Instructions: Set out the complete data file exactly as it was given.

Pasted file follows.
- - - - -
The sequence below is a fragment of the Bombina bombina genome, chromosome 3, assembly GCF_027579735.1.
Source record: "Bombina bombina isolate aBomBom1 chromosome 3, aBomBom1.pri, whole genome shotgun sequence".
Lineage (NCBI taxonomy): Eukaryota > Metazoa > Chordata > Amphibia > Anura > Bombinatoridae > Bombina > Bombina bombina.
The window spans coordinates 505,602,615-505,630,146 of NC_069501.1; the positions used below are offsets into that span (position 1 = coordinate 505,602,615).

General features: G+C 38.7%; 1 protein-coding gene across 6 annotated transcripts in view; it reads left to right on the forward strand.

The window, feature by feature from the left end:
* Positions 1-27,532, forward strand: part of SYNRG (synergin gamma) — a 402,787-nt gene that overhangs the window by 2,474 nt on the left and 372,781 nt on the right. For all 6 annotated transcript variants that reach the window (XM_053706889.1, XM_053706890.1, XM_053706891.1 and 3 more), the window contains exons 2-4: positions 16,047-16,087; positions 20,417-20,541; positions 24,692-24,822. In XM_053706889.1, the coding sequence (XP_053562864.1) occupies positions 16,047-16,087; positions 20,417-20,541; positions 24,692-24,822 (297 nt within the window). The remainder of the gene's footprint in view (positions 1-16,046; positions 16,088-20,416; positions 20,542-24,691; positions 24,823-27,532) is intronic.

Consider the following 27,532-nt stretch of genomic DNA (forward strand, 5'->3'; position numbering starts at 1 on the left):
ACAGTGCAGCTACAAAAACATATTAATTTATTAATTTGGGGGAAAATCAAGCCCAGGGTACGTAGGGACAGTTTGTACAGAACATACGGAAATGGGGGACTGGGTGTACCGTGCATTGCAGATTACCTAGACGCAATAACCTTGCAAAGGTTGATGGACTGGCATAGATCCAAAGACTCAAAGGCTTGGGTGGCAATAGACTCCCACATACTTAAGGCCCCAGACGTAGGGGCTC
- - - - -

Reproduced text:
The sequence below is a fragment of the Bombina bombina genome, chromosome 3, assembly GCF_027579735.1.
Source record: "Bombina bombina isolate aBomBom1 chromosome 3, aBomBom1.pri, whole genome shotgun sequence".
Lineage (NCBI taxonomy): Eukaryota > Metazoa > Chordata > Amphibia > Anura > Bombinatoridae > Bombina > Bombina bombina.
The window spans coordinates 505,602,615-505,630,146 of NC_069501.1; the positions used below are offsets into that span (position 1 = coordinate 505,602,615).

General features: G+C 38.7%; 1 protein-coding gene across 6 annotated transcripts in view; it reads left to right on the forward strand.

The window, feature by feature from the left end:
* Positions 1-27,532, forward strand: part of SYNRG (synergin gamma) — a 402,787-nt gene that overhangs the window by 2,474 nt on the left and 372,781 nt on the right. For all 6 annotated transcript variants that reach the window (XM_053706889.1, XM_053706890.1, XM_053706891.1 and 3 more), the window contains exons 2-4: positions 16,047-16,087; positions 20,417-20,541; positions 24,692-24,822. In XM_053706889.1, the coding sequence (XP_053562864.1) occupies positions 16,047-16,087; positions 20,417-20,541; positions 24,692-24,822 (297 nt within the window). The remainder of the gene's footprint in view (positions 1-16,046; positions 16,088-20,416; positions 20,542-24,691; positions 24,823-27,532) is intronic.

Consider the following 27,532-nt stretch of genomic DNA (forward strand, 5'->3'; position numbering starts at 1 on the left):
ACAGTGCAGCTACAAAAACATATTAATTTATTAATTTGGGGGAAAATCAAGCCCAGGGTACGTAGGGACAGTTTGTACAGAACATACGGAAATGGGGGACTGGGTGTACCGTGCATTGCAGATTACCTAGACGCAATAACCTTGCAAAGGTTGATGGACTGGCATAGATCCAAAGACTCAAAGGCTTGGGTGGCAATAGACTCCCACATACTTAAGGCCCCAGACGTAGGGGCTC